The most popular search terms that drive traffic to this site are in the title. I bring it up again because recently my students were realizing the need for source control. While they are learning to be web developers and experience with a Version Control System will be essential down the road, as they are only beginners right now, it's an added complication they don't need.
So I explained to them how for my private projects I use Dropbox as a poor-man's CVS, they were very excited by the prospect of being able to access their code both in class and from home in addition to gaining free version backups.
There is a lot of criticism of this kind of idea in the Dropbox forums and there is a lot of truth to it. This is no replacement for a real Source Control system for a team of developers or even a lone developer who will suffer financial loss if his codebase rots. This is only a convenience for someone who otherwise wouldn't be using a Source Control system.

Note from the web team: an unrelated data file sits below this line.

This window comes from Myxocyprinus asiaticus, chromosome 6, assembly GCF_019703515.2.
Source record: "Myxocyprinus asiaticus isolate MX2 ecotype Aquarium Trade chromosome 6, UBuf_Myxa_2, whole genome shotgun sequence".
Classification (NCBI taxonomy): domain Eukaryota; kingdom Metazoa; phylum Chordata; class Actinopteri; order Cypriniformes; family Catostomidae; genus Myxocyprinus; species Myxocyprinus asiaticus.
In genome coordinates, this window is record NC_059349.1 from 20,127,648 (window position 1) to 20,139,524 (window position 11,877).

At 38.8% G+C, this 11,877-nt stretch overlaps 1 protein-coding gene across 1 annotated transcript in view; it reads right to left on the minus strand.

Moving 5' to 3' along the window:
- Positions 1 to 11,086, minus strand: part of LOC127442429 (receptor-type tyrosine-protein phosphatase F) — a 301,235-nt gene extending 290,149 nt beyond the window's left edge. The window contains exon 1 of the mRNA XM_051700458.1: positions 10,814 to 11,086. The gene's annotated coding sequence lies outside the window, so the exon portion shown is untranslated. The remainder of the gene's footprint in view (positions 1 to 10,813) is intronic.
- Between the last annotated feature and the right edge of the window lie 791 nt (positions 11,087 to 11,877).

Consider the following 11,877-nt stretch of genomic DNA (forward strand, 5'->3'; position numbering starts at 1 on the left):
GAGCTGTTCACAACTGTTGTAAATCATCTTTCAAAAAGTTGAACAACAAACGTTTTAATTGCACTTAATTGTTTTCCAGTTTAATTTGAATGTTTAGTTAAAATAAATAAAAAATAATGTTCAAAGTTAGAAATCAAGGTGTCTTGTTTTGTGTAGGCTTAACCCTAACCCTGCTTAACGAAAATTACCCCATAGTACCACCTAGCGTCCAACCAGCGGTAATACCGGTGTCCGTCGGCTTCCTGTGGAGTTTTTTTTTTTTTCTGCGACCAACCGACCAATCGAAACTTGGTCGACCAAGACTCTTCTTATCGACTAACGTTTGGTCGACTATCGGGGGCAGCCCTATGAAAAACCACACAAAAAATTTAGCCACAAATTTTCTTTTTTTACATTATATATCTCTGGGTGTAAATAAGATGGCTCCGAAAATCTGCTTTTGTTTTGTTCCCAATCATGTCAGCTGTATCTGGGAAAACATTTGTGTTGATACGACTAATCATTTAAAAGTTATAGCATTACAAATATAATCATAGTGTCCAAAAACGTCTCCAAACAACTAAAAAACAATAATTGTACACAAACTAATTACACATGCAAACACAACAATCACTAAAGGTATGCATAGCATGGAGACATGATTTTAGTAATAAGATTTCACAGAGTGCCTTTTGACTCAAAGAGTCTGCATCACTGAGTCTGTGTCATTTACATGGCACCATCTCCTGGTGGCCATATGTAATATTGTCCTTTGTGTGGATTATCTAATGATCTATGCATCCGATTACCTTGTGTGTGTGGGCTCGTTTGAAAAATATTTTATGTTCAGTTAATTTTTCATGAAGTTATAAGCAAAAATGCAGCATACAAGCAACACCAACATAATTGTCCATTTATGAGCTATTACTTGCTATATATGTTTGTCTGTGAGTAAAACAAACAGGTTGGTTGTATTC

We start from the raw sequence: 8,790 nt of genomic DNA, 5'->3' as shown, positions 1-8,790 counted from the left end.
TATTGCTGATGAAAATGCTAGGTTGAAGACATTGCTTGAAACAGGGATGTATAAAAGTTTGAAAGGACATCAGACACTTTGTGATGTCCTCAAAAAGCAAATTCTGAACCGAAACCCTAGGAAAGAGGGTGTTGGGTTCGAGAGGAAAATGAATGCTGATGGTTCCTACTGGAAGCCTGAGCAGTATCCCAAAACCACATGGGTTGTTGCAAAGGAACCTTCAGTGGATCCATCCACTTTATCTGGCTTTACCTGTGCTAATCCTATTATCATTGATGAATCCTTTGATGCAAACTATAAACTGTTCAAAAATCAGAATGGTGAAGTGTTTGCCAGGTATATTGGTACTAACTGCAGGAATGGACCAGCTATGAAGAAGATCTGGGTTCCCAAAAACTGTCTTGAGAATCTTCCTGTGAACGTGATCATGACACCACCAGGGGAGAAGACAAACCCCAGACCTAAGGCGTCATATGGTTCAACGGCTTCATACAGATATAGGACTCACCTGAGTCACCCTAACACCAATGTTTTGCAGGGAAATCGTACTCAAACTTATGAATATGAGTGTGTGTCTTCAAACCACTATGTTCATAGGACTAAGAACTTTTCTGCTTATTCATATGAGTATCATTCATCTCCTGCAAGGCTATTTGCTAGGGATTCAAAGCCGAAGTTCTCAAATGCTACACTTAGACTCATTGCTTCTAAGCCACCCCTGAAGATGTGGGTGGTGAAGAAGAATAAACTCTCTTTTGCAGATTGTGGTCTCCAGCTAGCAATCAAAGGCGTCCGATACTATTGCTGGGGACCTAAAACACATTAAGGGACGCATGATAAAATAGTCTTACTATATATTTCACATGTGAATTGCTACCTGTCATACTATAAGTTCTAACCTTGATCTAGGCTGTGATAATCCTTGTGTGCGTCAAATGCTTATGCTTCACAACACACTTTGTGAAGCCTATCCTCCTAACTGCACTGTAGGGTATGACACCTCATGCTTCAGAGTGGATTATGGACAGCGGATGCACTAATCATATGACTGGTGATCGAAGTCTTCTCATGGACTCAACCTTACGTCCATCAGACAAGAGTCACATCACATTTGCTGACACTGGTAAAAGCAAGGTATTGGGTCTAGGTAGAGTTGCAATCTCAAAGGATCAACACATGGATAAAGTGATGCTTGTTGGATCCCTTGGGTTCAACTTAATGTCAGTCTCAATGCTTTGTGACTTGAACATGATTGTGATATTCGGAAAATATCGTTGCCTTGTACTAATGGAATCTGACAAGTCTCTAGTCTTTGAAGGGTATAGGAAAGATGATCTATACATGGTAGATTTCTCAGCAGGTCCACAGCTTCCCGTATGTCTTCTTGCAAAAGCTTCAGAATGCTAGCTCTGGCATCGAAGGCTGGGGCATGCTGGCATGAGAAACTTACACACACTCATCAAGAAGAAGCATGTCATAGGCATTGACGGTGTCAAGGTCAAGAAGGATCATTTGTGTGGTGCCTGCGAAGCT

This is especially important to a budding developer who makes one accidental change and then goes through hours of progressively destroying their one file full of code trying to undo that mistake. For this particular use case, Dropbox is a perfect solution as a CVS.
Otherwise you might want to check out git and github as a great solution to storing your code centrally and tracking any changes you've been making. Unfortunately if you'd like to keep your code to yourself you will need to pay for the privilege 7$/month is a lot though, to me anyways.
The other reason many people search for CVS and Dropbox is in order to learn how to store your repository files (of an actual Source Control system) in a Dropbox for backup purposes. This thread on Dropbox's forums has a discussion of this. Be warned according to someone in the forum it has been known to fail fantastically, all of a sudden.